The Dispositional Humility Scale, The Psychological Well-Being Scale, and The Satisfaction with Life Scale were used to collect data in the current study. The Dispositional Humility Scale was developed by Bollinger, Kopp, Hill and Williams (2006). This scale was translated into Turkish by Saygın (2014). The Cronbach’s alpha value of the scale was found as .78 in current study which is similar to the one (.80) which was found by Saygın. The Psychological Well-Being Scale was developed by Ryff and Keyes (1995). This scale was standardized into Turkish by İmamoğlu. The Cronbach’s alpha value of the scale was found as .72 in this study. The Satisfaction with Life Scale was developed by Diener, Emmons, Larsen and Griffin (1985). The Cronbach’s alpha value of the scale, which was standardized to Turkish by Imamoglu, was found to be .87 in the current study.
This study was approved by Ethics Committee, Sakarya University. Participants were recruited from undergraduate classes. The research was applied to the students who want to participate voluntarily.
Results and Discussion
The current research results show that the level of humility of women is higher than that of men. Similarly, the scientific literature of humility indicates that the level of humility of women is higher than that of men. According to the results of the research, it was found that the humility level decreased significantly as the grade level increased. These findings lead us to consider the relationship between the level of knowledge and humility. The knowledge level increases as the grade level progresses. According to the data reached, high knowledge does not bring a high level of humility, but a low level of humility.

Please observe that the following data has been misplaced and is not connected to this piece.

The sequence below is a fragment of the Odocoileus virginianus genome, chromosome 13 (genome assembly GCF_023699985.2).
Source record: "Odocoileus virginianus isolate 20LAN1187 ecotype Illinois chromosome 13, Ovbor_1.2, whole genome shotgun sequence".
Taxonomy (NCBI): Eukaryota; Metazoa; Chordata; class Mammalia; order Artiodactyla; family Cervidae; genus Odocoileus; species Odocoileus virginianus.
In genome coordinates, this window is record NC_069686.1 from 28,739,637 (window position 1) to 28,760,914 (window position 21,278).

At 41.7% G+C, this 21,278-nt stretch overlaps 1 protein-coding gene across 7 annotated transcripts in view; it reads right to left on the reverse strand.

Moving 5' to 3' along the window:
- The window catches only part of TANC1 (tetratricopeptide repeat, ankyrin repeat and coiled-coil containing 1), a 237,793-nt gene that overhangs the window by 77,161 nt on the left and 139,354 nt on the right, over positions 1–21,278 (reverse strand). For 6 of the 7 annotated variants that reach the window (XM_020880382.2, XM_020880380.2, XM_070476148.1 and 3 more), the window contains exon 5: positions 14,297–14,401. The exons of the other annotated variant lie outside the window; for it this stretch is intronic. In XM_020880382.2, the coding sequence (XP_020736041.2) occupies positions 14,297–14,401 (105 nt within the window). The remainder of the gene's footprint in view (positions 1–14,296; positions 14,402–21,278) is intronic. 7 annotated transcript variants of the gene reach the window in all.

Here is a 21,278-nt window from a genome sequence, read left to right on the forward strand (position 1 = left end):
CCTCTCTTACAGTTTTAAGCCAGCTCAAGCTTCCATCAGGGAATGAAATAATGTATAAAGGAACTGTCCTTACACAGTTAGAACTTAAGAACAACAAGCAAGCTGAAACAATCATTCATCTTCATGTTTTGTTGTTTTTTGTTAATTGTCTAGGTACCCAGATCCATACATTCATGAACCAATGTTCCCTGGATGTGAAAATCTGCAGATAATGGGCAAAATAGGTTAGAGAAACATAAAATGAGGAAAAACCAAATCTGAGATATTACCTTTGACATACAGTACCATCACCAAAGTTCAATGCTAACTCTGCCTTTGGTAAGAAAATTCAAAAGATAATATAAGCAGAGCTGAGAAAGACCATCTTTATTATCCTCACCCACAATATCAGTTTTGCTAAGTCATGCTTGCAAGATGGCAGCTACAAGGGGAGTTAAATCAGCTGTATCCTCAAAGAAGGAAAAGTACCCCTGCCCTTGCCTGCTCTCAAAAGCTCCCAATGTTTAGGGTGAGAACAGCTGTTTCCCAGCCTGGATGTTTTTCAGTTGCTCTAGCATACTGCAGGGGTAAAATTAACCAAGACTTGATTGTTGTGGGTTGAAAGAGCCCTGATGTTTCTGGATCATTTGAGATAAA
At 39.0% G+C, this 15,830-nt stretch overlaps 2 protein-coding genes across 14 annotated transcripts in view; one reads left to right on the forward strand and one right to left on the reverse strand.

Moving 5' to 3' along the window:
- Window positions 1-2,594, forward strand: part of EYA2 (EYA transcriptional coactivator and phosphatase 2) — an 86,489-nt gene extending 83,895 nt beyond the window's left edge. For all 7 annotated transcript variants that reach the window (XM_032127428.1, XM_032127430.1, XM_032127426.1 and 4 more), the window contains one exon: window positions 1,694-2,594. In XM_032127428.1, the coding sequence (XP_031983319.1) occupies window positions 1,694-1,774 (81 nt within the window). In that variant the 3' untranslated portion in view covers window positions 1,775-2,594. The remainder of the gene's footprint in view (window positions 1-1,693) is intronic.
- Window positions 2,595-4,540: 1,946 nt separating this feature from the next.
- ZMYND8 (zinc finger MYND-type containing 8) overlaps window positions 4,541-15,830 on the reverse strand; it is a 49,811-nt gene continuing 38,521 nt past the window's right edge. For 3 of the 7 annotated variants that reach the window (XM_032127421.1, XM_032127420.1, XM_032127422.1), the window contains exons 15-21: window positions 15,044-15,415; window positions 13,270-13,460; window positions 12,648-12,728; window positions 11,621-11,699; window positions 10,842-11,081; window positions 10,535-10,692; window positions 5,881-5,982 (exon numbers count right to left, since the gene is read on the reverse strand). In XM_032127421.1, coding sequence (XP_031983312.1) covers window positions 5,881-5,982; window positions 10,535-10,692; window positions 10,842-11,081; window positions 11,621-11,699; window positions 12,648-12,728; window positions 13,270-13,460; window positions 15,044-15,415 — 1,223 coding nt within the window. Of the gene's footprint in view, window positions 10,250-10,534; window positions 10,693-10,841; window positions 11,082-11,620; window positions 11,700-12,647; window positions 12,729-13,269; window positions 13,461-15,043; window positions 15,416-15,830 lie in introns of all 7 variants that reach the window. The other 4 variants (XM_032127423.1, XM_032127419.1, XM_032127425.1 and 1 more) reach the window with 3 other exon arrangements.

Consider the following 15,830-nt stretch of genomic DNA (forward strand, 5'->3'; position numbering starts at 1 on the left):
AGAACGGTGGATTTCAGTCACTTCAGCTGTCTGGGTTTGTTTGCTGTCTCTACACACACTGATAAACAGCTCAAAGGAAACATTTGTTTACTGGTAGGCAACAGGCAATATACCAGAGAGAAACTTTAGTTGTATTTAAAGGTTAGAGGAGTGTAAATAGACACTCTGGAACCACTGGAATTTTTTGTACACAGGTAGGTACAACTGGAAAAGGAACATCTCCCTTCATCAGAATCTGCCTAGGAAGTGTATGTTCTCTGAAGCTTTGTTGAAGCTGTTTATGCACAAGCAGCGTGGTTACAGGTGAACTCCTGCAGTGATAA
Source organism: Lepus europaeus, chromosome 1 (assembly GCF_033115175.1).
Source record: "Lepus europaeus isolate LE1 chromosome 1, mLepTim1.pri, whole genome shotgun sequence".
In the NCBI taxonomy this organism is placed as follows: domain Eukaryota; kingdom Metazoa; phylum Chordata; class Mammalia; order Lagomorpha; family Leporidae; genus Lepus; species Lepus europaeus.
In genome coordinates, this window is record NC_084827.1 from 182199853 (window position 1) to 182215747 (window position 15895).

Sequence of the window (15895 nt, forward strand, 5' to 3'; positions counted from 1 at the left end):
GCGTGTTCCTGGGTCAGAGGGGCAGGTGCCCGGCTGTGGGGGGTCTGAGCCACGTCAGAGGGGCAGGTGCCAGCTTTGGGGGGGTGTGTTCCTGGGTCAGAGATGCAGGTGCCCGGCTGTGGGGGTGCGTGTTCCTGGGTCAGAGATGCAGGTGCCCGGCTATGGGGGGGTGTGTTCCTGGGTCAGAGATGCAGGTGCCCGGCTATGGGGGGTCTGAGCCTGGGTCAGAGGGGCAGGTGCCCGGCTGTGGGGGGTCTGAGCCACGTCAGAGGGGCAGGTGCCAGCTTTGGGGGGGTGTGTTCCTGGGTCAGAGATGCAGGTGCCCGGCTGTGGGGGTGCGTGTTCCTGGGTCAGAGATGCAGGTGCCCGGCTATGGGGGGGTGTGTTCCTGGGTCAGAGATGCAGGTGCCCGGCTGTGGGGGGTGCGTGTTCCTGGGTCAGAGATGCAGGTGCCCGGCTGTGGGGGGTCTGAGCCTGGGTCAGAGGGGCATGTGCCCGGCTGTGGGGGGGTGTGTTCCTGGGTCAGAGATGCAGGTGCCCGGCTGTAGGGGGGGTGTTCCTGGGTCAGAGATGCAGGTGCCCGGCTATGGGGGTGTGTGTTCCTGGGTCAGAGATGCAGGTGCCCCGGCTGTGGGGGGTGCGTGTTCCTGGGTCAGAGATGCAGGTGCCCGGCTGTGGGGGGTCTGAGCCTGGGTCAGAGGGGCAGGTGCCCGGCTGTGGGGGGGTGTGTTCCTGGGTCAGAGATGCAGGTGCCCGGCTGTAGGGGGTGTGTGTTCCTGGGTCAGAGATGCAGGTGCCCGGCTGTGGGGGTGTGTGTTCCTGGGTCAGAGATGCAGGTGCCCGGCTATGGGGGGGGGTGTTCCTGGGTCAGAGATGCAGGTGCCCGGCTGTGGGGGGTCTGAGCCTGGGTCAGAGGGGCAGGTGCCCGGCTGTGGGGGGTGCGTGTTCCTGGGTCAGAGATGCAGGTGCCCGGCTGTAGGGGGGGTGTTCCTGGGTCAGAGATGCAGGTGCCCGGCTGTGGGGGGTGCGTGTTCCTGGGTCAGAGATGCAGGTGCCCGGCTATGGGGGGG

According to the results of the analysis, a positive and significant relationship (r = .20; p <.01) was found between humility and general physical health status. This result shows that individuals who evaluate themselves as healthier generally tend to act more modestly.
As a result of the analysis, it has been determined that there was a moderate positive and significant relationship (r = 0.495, p <.01) between humility and psychological well-being. In addition, it has been found that there are positive and significant relationships between humility and all sub-dimensions of psychological well-being. The results clearly show that the level of psychological well-being increases as the level of humility increases.
In addition, as a result of the analysis, it was found that there is a low level of positive and significant relationship between humility and satisfaction with life (r = 0.112, p <.01). This result shows that as the level of humility increases, the level of subjective well-being increases, albeit at a low level.
Virtues are becoming an important research topic in psychology. However, research on humility has not progressed fast like research on many other virtues. Difficulties arising from the definition and measurement of humility can be cited as the reason for slow progress. But these difficulties have been overcome with recent studies. Along with recent developments, humility has been started to be researched by associating it with different areas such as health.
Current and previous research results show that there is a positive relationship between humility and general physical health. However, data showing the relationship between humility and physical health indicate that this relationship is weaker and indirect than the relationship between mental health and humility.
It appears that humility is positively associated with both variants of well-being, that is psychological well-being and subjective well-being. However, it has been found that the relationship between humility and psychological well-being is consistently positive and stronger than the relationship between humility and subjective well-being. These results can be explained by the eudaimonic and hedonic conceptualization on which psychological well-being and subjective well-being are based. Subjective well-being measurement tools are based on a hedonic conceptualization of well-being, and psychological well-being measuring tools are based on the eudaimonic conceptualization of well-being.
Consequently, according to the scientific literature between humility and health, humility is a characteristic that supports human development. Increasing research shows that more humble people tend to have better physical and mental health than less humble ones.